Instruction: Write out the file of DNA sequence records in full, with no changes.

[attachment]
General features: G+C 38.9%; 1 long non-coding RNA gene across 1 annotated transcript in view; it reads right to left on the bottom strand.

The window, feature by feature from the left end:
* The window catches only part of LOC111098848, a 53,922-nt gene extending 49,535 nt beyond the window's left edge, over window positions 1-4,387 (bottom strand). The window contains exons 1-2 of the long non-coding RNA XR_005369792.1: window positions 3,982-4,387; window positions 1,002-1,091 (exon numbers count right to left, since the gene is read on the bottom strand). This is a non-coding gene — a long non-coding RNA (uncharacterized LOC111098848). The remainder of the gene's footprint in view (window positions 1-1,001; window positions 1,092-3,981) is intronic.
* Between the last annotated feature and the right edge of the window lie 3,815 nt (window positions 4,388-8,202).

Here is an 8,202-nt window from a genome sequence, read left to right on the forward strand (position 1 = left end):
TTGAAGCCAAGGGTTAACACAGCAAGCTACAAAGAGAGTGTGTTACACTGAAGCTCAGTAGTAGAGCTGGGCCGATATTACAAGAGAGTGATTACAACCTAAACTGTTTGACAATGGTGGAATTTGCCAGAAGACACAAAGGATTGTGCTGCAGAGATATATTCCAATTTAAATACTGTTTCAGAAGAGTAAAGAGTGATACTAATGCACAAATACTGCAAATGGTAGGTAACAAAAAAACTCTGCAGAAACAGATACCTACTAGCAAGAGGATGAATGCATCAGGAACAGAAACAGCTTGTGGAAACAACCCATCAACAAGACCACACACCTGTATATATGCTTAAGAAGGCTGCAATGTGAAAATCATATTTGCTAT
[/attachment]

General features: G+C 38.9%; 1 long non-coding RNA gene across 1 annotated transcript in view; it reads right to left on the bottom strand.

The window, feature by feature from the left end:
* The window catches only part of LOC111098848, a 53,922-nt gene extending 49,535 nt beyond the window's left edge, over window positions 1-4,387 (bottom strand). The window contains exons 1-2 of the long non-coding RNA XR_005369792.1: window positions 3,982-4,387; window positions 1,002-1,091 (exon numbers count right to left, since the gene is read on the bottom strand). This is a non-coding gene — a long non-coding RNA (uncharacterized LOC111098848). The remainder of the gene's footprint in view (window positions 1-1,001; window positions 1,092-3,981) is intronic.
* Between the last annotated feature and the right edge of the window lie 3,815 nt (window positions 4,388-8,202).

Here is an 8,202-nt window from a genome sequence, read left to right on the forward strand (position 1 = left end):
TTGAAGCCAAGGGTTAACACAGCAAGCTACAAAGAGAGTGTGTTACACTGAAGCTCAGTAGTAGAGCTGGGCCGATATTACAAGAGAGTGATTACAACCTAAACTGTTTGACAATGGTGGAATTTGCCAGAAGACACAAAGGATTGTGCTGCAGAGATATATTCCAATTTAAATACTGTTTCAGAAGAGTAAAGAGTGATACTAATGCACAAATACTGCAAATGGTAGGTAACAAAAAAACTCTGCAGAAACAGATACCTACTAGCAAGAGGATGAATGCATCAGGAACAGAAACAGCTTGTGGAAACAACCCATCAACAAGACCACACACCTGTATATATGCTTAAGAAGGCTGCAATGTGAAAATCATATTTGCTAT